For those looking to utilize high-throughput gene expression profiling methods that employ a transcript ‘end-counting’ strategy, one choice that has to be made is whether to employ a 3′ chemistry or a 5′ chemistry. Knowing when these are typically employed and what limitations each may have are an important early step in planning a single cell RNA-Seq study.
What is the difference between 3′ and 5′ gene expression profiling? Which should be used in which scenario?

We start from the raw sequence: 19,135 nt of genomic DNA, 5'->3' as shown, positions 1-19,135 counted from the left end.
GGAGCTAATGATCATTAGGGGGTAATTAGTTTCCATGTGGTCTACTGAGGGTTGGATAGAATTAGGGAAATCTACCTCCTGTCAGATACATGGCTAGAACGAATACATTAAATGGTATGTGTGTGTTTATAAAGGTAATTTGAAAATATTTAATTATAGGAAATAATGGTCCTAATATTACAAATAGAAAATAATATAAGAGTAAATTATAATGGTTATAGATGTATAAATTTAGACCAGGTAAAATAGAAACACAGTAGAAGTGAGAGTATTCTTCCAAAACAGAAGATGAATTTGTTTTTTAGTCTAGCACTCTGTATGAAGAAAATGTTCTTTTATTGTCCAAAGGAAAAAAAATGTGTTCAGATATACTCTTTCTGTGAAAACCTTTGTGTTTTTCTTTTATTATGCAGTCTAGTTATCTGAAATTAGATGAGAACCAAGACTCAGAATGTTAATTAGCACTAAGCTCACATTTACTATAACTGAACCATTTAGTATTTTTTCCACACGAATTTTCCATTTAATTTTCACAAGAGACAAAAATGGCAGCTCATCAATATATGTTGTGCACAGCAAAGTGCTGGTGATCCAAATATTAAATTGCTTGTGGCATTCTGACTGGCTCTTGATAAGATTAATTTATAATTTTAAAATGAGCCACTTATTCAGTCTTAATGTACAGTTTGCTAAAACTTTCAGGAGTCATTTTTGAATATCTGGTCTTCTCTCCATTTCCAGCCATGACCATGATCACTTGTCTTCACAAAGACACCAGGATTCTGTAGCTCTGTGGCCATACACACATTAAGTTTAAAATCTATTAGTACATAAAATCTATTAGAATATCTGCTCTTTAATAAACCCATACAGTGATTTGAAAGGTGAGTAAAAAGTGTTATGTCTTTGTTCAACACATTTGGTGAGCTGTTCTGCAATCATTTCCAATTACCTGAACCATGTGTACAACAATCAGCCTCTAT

For high-throughput droplet based gene expression profiling, 3′ came first and you will see many earlier studies use this format of chemistry. The 5′ method existed, but found wider adoption when it was adapted to droplet-based methods, such as on 10x Genomics Chromium. The major advantage and use of the 5′ was to allow both gene expression profiling and the identification of the TCR and BCR sequences on the same cells. As the version of chemistries improved, there was generally a higher sensitivity expected from the 3′ chemistry over the 5′ chemistry. As newer version of 5′ chemistry is becoming available we will have to see how they compare in the near future in terms of sensitivity. Some groups that we’ve run 3′ and 5′ chemistry side-by-side for have found that even though they have higher gene detection rates on 3′ chemistry, they are okay with or in some cases prefer the data from the 5′ chemistry. One thing to keep in mind in this decision is that if you are using any “Feature Barcode” technology to make sure that it is compatible with the chemistry being used. For example, CITE-Seq BioLegend TotalSeqC products should be used with 5′ chemistry, whereas TotalSeqA would need to be used with 3′ chemistry.
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